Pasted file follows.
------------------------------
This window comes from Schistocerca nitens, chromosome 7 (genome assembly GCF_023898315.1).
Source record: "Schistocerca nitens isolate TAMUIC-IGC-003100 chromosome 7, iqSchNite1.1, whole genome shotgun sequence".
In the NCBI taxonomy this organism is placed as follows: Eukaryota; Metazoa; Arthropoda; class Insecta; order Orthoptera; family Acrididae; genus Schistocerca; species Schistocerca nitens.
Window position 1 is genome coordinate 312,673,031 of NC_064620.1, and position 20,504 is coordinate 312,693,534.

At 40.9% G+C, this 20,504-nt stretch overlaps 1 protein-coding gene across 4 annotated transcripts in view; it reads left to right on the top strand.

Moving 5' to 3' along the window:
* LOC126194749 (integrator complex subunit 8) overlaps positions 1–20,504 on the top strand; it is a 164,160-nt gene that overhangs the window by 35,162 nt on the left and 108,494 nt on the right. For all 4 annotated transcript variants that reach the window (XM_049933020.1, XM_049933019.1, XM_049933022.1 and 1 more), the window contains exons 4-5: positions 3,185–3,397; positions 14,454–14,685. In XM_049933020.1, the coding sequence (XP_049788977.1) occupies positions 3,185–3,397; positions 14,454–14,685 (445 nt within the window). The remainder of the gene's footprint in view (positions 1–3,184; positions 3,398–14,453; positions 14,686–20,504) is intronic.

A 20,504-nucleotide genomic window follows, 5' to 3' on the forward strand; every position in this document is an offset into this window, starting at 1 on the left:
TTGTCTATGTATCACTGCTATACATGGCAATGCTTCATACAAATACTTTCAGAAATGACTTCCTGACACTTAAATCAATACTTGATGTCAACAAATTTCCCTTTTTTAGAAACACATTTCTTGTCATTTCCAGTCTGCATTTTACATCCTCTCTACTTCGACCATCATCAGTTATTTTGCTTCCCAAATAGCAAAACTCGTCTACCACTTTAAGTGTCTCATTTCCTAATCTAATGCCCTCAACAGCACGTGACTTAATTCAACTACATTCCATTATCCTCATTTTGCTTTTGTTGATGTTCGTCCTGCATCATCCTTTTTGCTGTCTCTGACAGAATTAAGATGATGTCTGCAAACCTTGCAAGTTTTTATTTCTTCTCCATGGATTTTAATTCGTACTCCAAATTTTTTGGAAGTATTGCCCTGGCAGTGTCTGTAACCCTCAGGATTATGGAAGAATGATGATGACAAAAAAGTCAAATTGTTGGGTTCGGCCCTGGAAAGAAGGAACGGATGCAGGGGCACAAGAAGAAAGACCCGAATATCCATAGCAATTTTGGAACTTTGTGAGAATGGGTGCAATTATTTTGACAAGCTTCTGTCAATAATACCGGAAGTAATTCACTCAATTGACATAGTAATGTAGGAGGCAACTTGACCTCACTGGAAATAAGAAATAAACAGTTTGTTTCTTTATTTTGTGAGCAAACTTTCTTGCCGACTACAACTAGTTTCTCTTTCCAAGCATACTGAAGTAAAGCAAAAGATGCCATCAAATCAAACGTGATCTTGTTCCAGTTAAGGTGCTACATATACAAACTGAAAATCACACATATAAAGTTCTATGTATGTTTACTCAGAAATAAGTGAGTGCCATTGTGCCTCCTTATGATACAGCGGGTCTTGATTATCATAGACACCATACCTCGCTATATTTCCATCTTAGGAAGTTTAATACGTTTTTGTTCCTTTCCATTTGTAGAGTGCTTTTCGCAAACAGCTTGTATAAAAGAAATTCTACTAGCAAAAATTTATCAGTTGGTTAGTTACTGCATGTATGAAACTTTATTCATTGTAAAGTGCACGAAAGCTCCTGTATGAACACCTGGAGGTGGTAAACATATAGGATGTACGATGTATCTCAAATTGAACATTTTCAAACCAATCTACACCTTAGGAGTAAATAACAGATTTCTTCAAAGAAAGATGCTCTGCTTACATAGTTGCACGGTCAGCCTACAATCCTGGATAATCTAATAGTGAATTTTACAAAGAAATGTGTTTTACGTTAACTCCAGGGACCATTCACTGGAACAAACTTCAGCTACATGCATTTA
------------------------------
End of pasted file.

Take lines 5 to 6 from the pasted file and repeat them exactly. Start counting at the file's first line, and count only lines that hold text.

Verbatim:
At 40.9% G+C, this 20,504-nt stretch overlaps 1 protein-coding gene across 4 annotated transcripts in view; it reads left to right on the top strand.

Moving 5' to 3' along the window: